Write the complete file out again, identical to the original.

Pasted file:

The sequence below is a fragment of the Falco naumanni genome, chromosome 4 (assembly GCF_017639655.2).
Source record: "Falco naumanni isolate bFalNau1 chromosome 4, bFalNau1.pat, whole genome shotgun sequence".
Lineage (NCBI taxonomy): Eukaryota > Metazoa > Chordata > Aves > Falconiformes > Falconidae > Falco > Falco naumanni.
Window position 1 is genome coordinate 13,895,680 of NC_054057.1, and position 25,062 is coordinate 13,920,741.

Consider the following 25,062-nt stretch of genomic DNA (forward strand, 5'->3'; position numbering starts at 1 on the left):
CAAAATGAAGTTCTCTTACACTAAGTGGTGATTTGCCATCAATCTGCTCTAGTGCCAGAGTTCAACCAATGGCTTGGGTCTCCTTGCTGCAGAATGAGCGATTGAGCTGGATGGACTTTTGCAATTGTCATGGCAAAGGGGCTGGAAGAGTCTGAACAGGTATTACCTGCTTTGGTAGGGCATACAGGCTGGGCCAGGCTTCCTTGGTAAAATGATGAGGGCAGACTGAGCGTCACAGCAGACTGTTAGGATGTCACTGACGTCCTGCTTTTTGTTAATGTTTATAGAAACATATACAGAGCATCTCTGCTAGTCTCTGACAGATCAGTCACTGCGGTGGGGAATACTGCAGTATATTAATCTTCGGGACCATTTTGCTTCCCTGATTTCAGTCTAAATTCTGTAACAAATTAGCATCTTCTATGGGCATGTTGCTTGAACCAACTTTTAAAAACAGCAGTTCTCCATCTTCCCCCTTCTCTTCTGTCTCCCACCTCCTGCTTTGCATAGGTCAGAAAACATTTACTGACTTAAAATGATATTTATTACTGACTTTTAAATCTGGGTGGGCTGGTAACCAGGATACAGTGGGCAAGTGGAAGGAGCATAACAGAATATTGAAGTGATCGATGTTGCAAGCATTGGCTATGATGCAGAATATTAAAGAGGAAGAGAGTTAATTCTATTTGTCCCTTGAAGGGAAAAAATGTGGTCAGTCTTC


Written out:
The sequence below is a fragment of the Falco naumanni genome, chromosome 4 (assembly GCF_017639655.2).
Source record: "Falco naumanni isolate bFalNau1 chromosome 4, bFalNau1.pat, whole genome shotgun sequence".
Lineage (NCBI taxonomy): Eukaryota > Metazoa > Chordata > Aves > Falconiformes > Falconidae > Falco > Falco naumanni.
Window position 1 is genome coordinate 13,895,680 of NC_054057.1, and position 25,062 is coordinate 13,920,741.

Consider the following 25,062-nt stretch of genomic DNA (forward strand, 5'->3'; position numbering starts at 1 on the left):
CAAAATGAAGTTCTCTTACACTAAGTGGTGATTTGCCATCAATCTGCTCTAGTGCCAGAGTTCAACCAATGGCTTGGGTCTCCTTGCTGCAGAATGAGCGATTGAGCTGGATGGACTTTTGCAATTGTCATGGCAAAGGGGCTGGAAGAGTCTGAACAGGTATTACCTGCTTTGGTAGGGCATACAGGCTGGGCCAGGCTTCCTTGGTAAAATGATGAGGGCAGACTGAGCGTCACAGCAGACTGTTAGGATGTCACTGACGTCCTGCTTTTTGTTAATGTTTATAGAAACATATACAGAGCATCTCTGCTAGTCTCTGACAGATCAGTCACTGCGGTGGGGAATACTGCAGTATATTAATCTTCGGGACCATTTTGCTTCCCTGATTTCAGTCTAAATTCTGTAACAAATTAGCATCTTCTATGGGCATGTTGCTTGAACCAACTTTTAAAAACAGCAGTTCTCCATCTTCCCCCTTCTCTTCTGTCTCCCACCTCCTGCTTTGCATAGGTCAGAAAACATTTACTGACTTAAAATGATATTTATTACTGACTTTTAAATCTGGGTGGGCTGGTAACCAGGATACAGTGGGCAAGTGGAAGGAGCATAACAGAATATTGAAGTGATCGATGTTGCAAGCATTGGCTATGATGCAGAATATTAAAGAGGAAGAGAGTTAATTCTATTTGTCCCTTGAAGGGAAAAAATGTGGTCAGTCTTC